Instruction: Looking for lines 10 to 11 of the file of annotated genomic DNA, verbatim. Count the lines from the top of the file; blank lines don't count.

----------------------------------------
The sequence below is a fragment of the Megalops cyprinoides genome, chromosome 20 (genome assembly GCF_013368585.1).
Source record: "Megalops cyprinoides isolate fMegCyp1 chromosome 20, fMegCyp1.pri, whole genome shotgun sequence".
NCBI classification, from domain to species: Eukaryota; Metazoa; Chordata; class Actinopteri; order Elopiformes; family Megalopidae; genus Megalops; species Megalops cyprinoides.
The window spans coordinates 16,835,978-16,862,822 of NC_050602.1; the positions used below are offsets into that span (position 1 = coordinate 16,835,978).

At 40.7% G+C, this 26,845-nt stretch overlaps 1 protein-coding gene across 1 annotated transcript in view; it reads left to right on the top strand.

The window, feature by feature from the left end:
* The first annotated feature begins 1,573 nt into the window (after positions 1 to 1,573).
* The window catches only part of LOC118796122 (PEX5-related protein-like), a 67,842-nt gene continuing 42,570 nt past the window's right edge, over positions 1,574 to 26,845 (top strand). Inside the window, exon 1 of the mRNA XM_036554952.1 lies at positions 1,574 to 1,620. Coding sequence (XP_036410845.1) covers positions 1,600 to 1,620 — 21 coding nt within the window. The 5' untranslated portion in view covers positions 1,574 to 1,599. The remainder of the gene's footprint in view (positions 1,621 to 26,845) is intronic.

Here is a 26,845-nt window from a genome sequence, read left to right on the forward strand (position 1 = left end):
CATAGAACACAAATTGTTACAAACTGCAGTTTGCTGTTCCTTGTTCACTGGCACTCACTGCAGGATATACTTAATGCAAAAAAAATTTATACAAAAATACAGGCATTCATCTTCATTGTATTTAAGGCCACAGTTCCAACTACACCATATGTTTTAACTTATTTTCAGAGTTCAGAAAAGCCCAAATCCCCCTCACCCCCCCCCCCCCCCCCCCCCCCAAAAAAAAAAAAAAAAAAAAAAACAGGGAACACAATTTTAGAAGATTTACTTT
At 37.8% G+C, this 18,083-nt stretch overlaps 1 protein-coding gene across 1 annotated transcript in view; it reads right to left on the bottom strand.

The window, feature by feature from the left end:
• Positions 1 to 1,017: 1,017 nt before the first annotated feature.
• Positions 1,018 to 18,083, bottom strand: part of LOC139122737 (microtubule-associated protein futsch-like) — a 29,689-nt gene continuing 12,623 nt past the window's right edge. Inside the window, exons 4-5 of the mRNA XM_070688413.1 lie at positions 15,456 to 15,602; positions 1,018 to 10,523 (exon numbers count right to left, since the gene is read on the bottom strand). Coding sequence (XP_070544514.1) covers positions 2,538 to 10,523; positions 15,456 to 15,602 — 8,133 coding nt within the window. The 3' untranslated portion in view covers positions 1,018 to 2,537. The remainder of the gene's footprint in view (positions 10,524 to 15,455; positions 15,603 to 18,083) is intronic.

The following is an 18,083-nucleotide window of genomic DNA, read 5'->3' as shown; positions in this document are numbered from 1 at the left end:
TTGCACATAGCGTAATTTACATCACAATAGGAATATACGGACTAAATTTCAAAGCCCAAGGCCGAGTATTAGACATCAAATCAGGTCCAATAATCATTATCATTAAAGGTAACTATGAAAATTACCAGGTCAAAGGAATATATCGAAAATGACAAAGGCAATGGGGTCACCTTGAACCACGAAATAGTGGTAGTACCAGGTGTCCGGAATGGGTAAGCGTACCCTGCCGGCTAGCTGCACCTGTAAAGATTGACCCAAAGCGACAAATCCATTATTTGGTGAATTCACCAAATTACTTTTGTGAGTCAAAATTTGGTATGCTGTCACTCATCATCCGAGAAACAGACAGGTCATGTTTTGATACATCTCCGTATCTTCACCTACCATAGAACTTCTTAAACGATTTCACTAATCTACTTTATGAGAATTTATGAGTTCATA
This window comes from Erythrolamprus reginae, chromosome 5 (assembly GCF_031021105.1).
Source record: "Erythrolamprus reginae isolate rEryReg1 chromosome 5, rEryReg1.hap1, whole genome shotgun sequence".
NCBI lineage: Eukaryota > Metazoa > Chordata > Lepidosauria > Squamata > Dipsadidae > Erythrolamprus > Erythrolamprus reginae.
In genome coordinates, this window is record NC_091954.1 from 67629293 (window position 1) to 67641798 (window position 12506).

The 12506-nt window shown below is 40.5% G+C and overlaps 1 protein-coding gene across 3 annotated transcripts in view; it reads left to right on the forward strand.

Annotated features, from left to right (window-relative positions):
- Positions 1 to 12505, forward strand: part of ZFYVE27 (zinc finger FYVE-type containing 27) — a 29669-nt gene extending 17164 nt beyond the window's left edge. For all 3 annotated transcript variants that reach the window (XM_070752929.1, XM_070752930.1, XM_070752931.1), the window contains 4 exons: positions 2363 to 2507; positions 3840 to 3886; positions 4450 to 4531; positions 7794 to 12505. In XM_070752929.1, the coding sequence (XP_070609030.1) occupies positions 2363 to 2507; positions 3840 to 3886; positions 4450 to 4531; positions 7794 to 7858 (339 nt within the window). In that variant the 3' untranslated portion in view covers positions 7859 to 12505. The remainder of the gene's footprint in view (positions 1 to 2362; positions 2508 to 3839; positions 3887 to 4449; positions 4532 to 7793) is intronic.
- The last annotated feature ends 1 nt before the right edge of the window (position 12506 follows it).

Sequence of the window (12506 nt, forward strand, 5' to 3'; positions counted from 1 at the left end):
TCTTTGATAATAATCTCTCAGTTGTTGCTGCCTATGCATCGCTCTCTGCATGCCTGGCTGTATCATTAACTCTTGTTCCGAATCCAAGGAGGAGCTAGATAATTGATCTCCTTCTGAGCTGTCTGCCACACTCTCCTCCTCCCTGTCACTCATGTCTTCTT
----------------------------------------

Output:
CATAGAACACAAATTGTTACAAACTGCAGTTTGCTGTTCCTTGTTCACTGGCACTCACTGCAGGATATACTTAATGCAAAAAAAATTTATACAAAAATACAGGCATTCATCTTCATTGTATTTAAGGCCACAGTTCCAACTACACCATATGTTTTAACTTATTTTCAGAGTTCAGAAAAGCCCAAATCCCCCTCACCCCCCCCCCCCCCCCCCCCCCCAAAAAAAAAAAAAAAAAAAAAAACAGGGAACACAATTTTAGAAGATTTACTTT
At 37.8% G+C, this 18,083-nt stretch overlaps 1 protein-coding gene across 1 annotated transcript in view; it reads right to left on the bottom strand.